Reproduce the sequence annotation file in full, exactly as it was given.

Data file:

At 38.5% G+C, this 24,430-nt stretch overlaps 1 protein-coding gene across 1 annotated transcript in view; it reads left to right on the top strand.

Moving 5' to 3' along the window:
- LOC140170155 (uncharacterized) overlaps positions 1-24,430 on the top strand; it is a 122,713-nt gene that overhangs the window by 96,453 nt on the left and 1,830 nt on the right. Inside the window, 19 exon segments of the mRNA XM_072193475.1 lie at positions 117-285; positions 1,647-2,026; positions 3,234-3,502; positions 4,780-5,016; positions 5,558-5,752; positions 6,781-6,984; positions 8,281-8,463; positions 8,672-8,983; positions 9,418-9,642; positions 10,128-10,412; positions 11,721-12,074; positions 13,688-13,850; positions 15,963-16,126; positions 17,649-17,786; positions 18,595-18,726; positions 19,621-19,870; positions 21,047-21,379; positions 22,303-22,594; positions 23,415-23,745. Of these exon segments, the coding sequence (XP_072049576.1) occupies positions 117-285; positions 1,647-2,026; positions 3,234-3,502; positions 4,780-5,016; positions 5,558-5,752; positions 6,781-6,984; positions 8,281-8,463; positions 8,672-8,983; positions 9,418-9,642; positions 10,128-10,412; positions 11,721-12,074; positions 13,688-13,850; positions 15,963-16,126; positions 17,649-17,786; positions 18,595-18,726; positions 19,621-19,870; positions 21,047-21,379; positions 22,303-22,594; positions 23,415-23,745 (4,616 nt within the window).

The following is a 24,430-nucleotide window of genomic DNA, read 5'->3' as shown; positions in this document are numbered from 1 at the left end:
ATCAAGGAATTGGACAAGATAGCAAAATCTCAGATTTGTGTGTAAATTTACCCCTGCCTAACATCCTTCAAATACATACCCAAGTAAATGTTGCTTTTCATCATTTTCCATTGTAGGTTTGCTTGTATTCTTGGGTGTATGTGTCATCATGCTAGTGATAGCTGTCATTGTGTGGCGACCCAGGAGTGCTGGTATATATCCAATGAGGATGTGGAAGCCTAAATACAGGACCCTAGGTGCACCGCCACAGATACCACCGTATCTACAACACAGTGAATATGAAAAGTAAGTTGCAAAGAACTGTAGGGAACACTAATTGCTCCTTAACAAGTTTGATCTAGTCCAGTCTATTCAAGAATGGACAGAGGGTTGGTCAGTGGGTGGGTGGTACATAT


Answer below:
At 38.5% G+C, this 24,430-nt stretch overlaps 1 protein-coding gene across 1 annotated transcript in view; it reads left to right on the top strand.

Moving 5' to 3' along the window:
- LOC140170155 (uncharacterized) overlaps positions 1-24,430 on the top strand; it is a 122,713-nt gene that overhangs the window by 96,453 nt on the left and 1,830 nt on the right. Inside the window, 19 exon segments of the mRNA XM_072193475.1 lie at positions 117-285; positions 1,647-2,026; positions 3,234-3,502; positions 4,780-5,016; positions 5,558-5,752; positions 6,781-6,984; positions 8,281-8,463; positions 8,672-8,983; positions 9,418-9,642; positions 10,128-10,412; positions 11,721-12,074; positions 13,688-13,850; positions 15,963-16,126; positions 17,649-17,786; positions 18,595-18,726; positions 19,621-19,870; positions 21,047-21,379; positions 22,303-22,594; positions 23,415-23,745. Of these exon segments, the coding sequence (XP_072049576.1) occupies positions 117-285; positions 1,647-2,026; positions 3,234-3,502; positions 4,780-5,016; positions 5,558-5,752; positions 6,781-6,984; positions 8,281-8,463; positions 8,672-8,983; positions 9,418-9,642; positions 10,128-10,412; positions 11,721-12,074; positions 13,688-13,850; positions 15,963-16,126; positions 17,649-17,786; positions 18,595-18,726; positions 19,621-19,870; positions 21,047-21,379; positions 22,303-22,594; positions 23,415-23,745 (4,616 nt within the window).

The following is a 24,430-nucleotide window of genomic DNA, read 5'->3' as shown; positions in this document are numbered from 1 at the left end:
ATCAAGGAATTGGACAAGATAGCAAAATCTCAGATTTGTGTGTAAATTTACCCCTGCCTAACATCCTTCAAATACATACCCAAGTAAATGTTGCTTTTCATCATTTTCCATTGTAGGTTTGCTTGTATTCTTGGGTGTATGTGTCATCATGCTAGTGATAGCTGTCATTGTGTGGCGACCCAGGAGTGCTGGTATATATCCAATGAGGATGTGGAAGCCTAAATACAGGACCCTAGGTGCACCGCCACAGATACCACCGTATCTACAACACAGTGAATATGAAAAGTAAGTTGCAAAGAACTGTAGGGAACACTAATTGCTCCTTAACAAGTTTGATCTAGTCCAGTCTATTCAAGAATGGACAGAGGGTTGGTCAGTGGGTGGGTGGTACATAT